The Future of Leap Seconds
Leap seconds are added to our clocks to compensate for the Earth's slowing rotation. However, it has been proposed that leap seconds be abolished in the future, redefining the way we measure time.
UPDATE: The End of Leap Seconds?
In November 2022, the General Conference on Weights and Measures (CGPM)—an international body that decides on global standards for how things are measured—passed a resolution asking the International Telecommunication Union (ITU) to consider changing the way we define civil time. Read the full story.
In Washington DC, the previous leap second occurred on Saturday, December 31, 2016 at 6:59:60 pm.
UTC time was December 31, 2016 at 23:59:60.
Should Earth's Rotation Define Time?
Triggered by a questionnaire about Coordinated Universal Time (UTC) distributed by the IERS in 1999, scientists around the world began discussing the use of leap seconds. The argument revolves around the question:
A Never-Ending Argument?
The scientific community has so far failed to reach an agreement on this topic.
- In 2003, a meeting named “ITU-R SRG 7A Colloquium on the UTC timescale” took place in Torino, Italy, where it was suggested that time be decoupled from the Earth’s rotation and leap seconds be abolished. No decision was reached.
- In 2005, US scientists proposed to eliminate leap seconds and replace them with leap hours. The proposal was criticized for its lack of consistent public information and adequate justification.
- In 2012, delegates of the World Radiocommunication Assembly in Geneva, Switzerland, decided once more to postpone the decision to abolish leap seconds and scheduled a new vote for 2015.
- In 2015, the decision was again deferred to 2023.
- In November 2022, the General Conference on Weights and Measures (CGPM)—an international body that decides on global standards for how things are measured—passed a resolution asking the International Telecommunication Union (ITU) to consider changing the way we define civil time. Read the full story.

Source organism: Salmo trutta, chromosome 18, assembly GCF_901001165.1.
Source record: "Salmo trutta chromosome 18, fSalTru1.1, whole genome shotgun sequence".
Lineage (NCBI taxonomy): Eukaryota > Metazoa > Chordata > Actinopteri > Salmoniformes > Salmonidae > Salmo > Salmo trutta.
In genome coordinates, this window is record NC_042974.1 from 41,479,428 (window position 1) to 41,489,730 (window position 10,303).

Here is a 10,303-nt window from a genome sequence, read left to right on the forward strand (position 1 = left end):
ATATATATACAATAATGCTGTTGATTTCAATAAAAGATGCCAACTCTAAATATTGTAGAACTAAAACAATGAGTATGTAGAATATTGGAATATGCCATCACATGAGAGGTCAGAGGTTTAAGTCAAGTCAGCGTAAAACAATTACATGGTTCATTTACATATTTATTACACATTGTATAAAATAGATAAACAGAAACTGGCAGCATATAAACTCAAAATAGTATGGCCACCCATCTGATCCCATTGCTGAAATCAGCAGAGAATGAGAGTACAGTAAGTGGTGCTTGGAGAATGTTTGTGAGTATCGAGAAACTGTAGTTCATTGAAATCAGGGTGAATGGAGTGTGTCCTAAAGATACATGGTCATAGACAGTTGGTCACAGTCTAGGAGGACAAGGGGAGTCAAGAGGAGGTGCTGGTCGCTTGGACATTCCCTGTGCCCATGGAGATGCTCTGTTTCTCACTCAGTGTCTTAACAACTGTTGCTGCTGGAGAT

Leap Seconds: Pros and Cons
The computer scientist and leap second expert Markus Kuhn from the University of Cambridge lists the following arguments against leap seconds:
- Leap seconds could cause disruptions where computers are tightly synchronized with UTC.
- Leap seconds are a rare anomaly, which is a concern for safety-critical real-time systems (e.g., air-traffic control concepts entirely based on satellite navigation).
- Universal Time (UT1), which is defined by Earth's rotation, is not significant in most people’s daily lives.
His arguments in favor of leap seconds include:
- There have been no credible reports about serious problems caused by leap seconds.
- Some computerized systems that work with leap seconds are costly to modify (eg. antennas that track satellites).
- Computer errors caused by leap seconds can be avoided simply by using International Atomic Time (TAI) instead of Coordinated Universal Time (UTC).
- Desktop computers and network servers have no trouble coping with leap seconds.
- Humankind has defined time by the Earth's rotation for over 5000 years – this tradition should not be given up because of unfounded worries of some air-traffic control engineers.
- Abandoning leap seconds would make sundials obsolete.
Despite calls by some people to retain leap seconds, atomic time advocates also argued that leap seconds were a burden because they were unpredictable.